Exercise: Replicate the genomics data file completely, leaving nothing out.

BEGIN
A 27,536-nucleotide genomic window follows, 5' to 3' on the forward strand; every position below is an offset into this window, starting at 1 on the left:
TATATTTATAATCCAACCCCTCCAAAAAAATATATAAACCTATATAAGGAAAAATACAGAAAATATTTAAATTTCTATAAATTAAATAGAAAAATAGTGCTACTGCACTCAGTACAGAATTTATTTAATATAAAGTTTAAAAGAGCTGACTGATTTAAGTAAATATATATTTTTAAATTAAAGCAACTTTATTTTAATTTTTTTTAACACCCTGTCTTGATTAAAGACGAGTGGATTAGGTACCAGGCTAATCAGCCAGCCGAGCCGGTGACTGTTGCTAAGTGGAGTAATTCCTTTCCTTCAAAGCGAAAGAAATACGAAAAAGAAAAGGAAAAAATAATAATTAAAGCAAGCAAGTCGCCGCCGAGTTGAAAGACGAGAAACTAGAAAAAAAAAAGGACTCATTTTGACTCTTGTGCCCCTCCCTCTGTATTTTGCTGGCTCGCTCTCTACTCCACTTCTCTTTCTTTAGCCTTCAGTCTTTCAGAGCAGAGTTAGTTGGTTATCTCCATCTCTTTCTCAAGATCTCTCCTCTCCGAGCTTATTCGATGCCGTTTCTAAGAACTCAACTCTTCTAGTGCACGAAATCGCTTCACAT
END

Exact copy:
A 27,536-nucleotide genomic window follows, 5' to 3' on the forward strand; every position below is an offset into this window, starting at 1 on the left:
TATATTTATAATCCAACCCCTCCAAAAAAATATATAAACCTATATAAGGAAAAATACAGAAAATATTTAAATTTCTATAAATTAAATAGAAAAATAGTGCTACTGCACTCAGTACAGAATTTATTTAATATAAAGTTTAAAAGAGCTGACTGATTTAAGTAAATATATATTTTTAAATTAAAGCAACTTTATTTTAATTTTTTTTAACACCCTGTCTTGATTAAAGACGAGTGGATTAGGTACCAGGCTAATCAGCCAGCCGAGCCGGTGACTGTTGCTAAGTGGAGTAATTCCTTTCCTTCAAAGCGAAAGAAATACGAAAAAGAAAAGGAAAAAATAATAATTAAAGCAAGCAAGTCGCCGCCGAGTTGAAAGACGAGAAACTAGAAAAAAAAAAGGACTCATTTTGACTCTTGTGCCCCTCCCTCTGTATTTTGCTGGCTCGCTCTCTACTCCACTTCTCTTTCTTTAGCCTTCAGTCTTTCAGAGCAGAGTTAGTTGGTTATCTCCATCTCTTTCTCAAGATCTCTCCTCTCCGAGCTTATTCGATGCCGTTTCTAAGAACTCAACTCTTCTAGTGCACGAAATCGCTTCACAT